• USDA Growing Zones: 5 to 9
    • Flower Color Varieties: Orange, red, yellow
    • Light: Full sun to partial shade
    • Soil Needs: Very well-drained (mix sand into your soil to loosen it if it is too clayey)
    • Mature Size: 1-3 ft. tall, 8-12 in. wide
    • Deer Resistant: Yes
  • 06 of 15

    Butterfly Weed (Asclepias tuberosa)

    Butterfly weed with its orange flowers.

    The Spruce / David Beaulieu

    Asclepias tuberosa is a butterfly magnet, but it is also a lovely plant in its own right. Mass several plants together whether you want to attract butterflies or just to appreciate the plant's beauty more fully. This perennial is drought-tolerant once established and may even spread naturally by seed if you don't remove the seed pods after flowering.

    • USDA Growing Zones: 3 to 9
    • Flower Color Varieties: Orange, yellow
    • Light: Full sun
    • Soil Needs: Well-drained
    • Mature Size: 1–2 ft. tall, 12-18 in. wide
    • Deer Resistant: Yes (usually)
  • 07 of 15

    Spotted Joe-Pye Weed (Eupatorium maculatum)

    Joe-pye weed plants with blue sky backdrop.

    The Spruce / David Beaulieu

    Joe-Pye weed is a tall and stately plant that works well in the back row of a native plant garden. It blooms in late summer after many perennials are done flowering for the year, so it is useful for gardeners planning for sequence of bloom. Since it is a wetlands plant in the wild, its main requirement is evenly moist soil.

    • USDA Growing Zones: 2 to 9
    • Flower Color Varieties: Pink
    • Light: Full sun to partial shade (partial shade best in zone 7)
    • Soil Needs: Moist
    • Mature Size: 5–7 ft. tall, 2–4 ft. wide
    • Deer Resistant: Yes
  • 08 of 15

    Hollyhock (Alcea rosea)

    Pink hollyhocks in bloom.
    Stuart McCall/Getty Images

    A traditional cottage garden plant, hollyhock is another towering specimen. A row of hollyhocks growing along a white picket fence forms a classic rustic design. The statuesque stalk is studded with flowers that cling close to it, with minimal foliage to get in the way. This makes hollyhock the ultimate tall, thin border plant. It can be a short-lived perennial or a biennial plant. Give it sun, water, and organic matter, and watch it grow.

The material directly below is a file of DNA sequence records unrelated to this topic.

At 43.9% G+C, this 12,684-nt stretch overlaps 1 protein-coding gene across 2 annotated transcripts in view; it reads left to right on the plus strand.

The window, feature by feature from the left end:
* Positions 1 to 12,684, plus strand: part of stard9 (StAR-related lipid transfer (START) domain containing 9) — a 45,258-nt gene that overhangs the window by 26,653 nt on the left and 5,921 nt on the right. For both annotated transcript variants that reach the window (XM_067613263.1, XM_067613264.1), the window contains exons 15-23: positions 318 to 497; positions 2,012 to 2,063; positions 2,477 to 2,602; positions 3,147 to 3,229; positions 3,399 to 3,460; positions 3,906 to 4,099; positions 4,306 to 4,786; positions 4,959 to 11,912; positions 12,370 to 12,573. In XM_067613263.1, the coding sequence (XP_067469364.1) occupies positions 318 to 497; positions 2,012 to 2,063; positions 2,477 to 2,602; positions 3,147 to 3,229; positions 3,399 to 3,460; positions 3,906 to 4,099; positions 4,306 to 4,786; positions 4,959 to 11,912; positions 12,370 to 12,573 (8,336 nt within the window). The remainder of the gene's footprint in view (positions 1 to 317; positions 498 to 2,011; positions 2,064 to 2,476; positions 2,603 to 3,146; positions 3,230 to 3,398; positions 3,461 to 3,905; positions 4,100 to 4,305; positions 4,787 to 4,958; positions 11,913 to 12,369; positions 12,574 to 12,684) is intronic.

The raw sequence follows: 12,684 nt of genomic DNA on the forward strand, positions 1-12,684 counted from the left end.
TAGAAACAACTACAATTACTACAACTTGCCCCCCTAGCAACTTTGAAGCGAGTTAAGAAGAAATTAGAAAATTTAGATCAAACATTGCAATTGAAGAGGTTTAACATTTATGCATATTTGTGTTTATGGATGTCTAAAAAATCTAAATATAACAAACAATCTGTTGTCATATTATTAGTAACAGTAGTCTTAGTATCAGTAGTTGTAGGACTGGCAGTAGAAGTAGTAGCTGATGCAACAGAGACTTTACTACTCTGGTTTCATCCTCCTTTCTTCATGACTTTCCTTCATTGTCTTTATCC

• USDA Growing Zones: 4 to 10
    • Flower Color Varieties: Pink, red, white, "black" ('Nigra' cultivar)
    • Light: Full sun
    • Soil Needs: Well-drained, enriched with humus 
    • Mature Size: 6 feet or more in height
    • Deer Resistant: Yes (usually)
    Continue to 9 of 15 below.
  • 09 of 15

    Maiden Grass (Miscanthus sinensis 'Gracillimus')

    Maiden grass with a white house as background.

    The Spruce / David Beaulieu

    Ornamental grasses give you another option for your zone 7 perennial garden. They complement your flower choices well because they offer traits most flowers lack. Maiden grass boasts a graceful form on a large frame. It has coppery flower heads in early fall that later become silvery-white plumes. Its stems also become red in the fall. Maiden grass provides much-needed winter interest if you wait until spring to remove the old stems.

    • USDA Growing Zones: 5 to 9
    • Color Varieties: Coppery
    • Light: Full sun
    • Soil Needs: Well-drained (although reasonably tolerant of clay soil)
    • Mature Size: 3-8 ft. tall
    • Deer Resistant: Yes
  • 10 of 15

    Lilyturf (Liriope spicata)

    Liriope spicata ground cover in bloom and massed together.

    Natasha Sioss/Getty Images

    Large plants have their uses, but gardeners who have small yards will generally be seeking smaller plants. Many of the latter fall under the general heading of ground covers, and lilyturf is one of the most popular of these types of plants. This tall flowering perennial is valued for its foliage as well as its flowers. It can spread via rhizomes and can be invasive, so check with your county extension before planting it. Practice slug control for this plant.

    • USDA Growing Zones: 4 to 10
    • Flower Color Varieties: Light lavender, lilac, white
    • Light: Full sun to partial shade
    • Soil Needs: Well-drained
    • Mature Size: 9–18 in. tall, 12-24 in. spread
    • Deer Resistant: Yes
  • 11 of 15

    Candytuft (Iberis sempervirens)

    Candytuft's bloom (image) has an interesting petal pattern. It is a white perennial.
    Behold the intricate petal pattern of candytuft! David Beaulieu

    Candytuft is another ground cover and a perennial with brilliant-white flowers, making it perfect for moon gardens. A plus in zone 7 is that its foliage is evergreen and holds up well enough to offer winter interest. Since it's a Mediterranean plant and craves sharp drainage, give it gravelly soil. The plant can get gangly-looking in summer, so prune off the top one-third of candytuft's growth after flowering is done. This keeps it looking tidy.